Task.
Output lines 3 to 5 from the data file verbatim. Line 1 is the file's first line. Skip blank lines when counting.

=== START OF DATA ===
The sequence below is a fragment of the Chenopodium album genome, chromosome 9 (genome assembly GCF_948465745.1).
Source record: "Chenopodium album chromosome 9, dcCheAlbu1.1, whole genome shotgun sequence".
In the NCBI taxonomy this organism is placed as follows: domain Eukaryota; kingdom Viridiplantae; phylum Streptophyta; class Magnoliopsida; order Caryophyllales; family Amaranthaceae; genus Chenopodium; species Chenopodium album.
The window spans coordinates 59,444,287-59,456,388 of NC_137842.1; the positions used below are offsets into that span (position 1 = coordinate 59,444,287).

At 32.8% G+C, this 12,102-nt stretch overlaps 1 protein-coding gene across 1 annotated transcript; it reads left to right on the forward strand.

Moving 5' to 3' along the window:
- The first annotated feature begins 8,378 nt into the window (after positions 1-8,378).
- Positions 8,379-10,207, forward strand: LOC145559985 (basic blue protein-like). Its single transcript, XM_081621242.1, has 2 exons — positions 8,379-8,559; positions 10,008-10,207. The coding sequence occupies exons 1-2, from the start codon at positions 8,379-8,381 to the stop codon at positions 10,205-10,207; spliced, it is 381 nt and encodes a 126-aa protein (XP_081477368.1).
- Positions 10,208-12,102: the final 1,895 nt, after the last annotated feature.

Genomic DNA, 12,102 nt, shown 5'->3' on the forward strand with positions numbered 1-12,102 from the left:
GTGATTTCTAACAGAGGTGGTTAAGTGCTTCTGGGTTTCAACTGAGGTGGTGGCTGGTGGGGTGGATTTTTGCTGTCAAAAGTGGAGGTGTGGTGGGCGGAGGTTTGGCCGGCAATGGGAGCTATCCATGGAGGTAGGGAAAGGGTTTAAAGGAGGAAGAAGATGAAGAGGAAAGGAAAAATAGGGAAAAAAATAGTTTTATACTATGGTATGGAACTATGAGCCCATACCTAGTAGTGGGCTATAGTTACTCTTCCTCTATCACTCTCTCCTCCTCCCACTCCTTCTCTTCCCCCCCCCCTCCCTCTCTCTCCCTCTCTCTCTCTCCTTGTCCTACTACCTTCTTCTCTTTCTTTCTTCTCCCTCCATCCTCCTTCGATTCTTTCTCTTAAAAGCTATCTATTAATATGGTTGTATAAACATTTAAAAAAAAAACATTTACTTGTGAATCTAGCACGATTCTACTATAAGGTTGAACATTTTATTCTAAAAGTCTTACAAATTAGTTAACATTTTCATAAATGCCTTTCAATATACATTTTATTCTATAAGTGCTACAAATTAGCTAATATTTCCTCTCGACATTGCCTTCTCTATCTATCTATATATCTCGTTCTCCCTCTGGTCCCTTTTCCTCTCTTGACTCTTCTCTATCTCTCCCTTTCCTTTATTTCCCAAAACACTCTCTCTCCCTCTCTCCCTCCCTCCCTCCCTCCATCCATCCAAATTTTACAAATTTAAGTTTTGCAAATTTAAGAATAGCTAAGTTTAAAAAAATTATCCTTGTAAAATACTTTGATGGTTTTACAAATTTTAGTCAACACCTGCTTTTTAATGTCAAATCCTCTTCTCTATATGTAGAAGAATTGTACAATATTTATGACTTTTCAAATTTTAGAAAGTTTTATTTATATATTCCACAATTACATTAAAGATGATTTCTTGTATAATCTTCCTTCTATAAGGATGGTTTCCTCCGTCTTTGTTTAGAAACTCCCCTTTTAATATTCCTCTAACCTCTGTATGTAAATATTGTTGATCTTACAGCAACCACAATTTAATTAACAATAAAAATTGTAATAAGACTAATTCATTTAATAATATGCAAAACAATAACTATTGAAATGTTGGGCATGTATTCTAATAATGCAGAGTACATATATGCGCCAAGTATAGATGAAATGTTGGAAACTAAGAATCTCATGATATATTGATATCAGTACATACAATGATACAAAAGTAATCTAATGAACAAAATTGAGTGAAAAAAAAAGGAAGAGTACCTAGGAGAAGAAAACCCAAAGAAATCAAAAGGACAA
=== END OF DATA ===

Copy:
In the NCBI taxonomy this organism is placed as follows: domain Eukaryota; kingdom Viridiplantae; phylum Streptophyta; class Magnoliopsida; order Caryophyllales; family Amaranthaceae; genus Chenopodium; species Chenopodium album.
The window spans coordinates 59,444,287-59,456,388 of NC_137842.1; the positions used below are offsets into that span (position 1 = coordinate 59,444,287).

At 32.8% G+C, this 12,102-nt stretch overlaps 1 protein-coding gene across 1 annotated transcript; it reads left to right on the forward strand.